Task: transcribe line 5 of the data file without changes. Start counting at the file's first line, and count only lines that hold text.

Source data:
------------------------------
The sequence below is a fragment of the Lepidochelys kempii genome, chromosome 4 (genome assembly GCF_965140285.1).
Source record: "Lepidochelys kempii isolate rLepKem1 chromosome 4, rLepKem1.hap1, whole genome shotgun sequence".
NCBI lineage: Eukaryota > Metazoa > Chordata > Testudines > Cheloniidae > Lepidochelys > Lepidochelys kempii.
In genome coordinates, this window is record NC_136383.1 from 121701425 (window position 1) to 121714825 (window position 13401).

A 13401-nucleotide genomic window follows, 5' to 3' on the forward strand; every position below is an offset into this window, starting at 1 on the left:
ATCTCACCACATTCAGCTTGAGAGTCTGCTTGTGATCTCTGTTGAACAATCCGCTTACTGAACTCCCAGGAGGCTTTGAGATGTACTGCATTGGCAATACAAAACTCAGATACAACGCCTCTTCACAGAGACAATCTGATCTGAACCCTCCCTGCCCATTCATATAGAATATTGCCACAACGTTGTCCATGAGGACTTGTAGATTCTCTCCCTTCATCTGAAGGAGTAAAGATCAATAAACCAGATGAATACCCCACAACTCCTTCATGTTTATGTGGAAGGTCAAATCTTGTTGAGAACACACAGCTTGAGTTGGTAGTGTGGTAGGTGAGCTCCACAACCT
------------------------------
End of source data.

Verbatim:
A 13401-nucleotide genomic window follows, 5' to 3' on the forward strand; every position below is an offset into this window, starting at 1 on the left: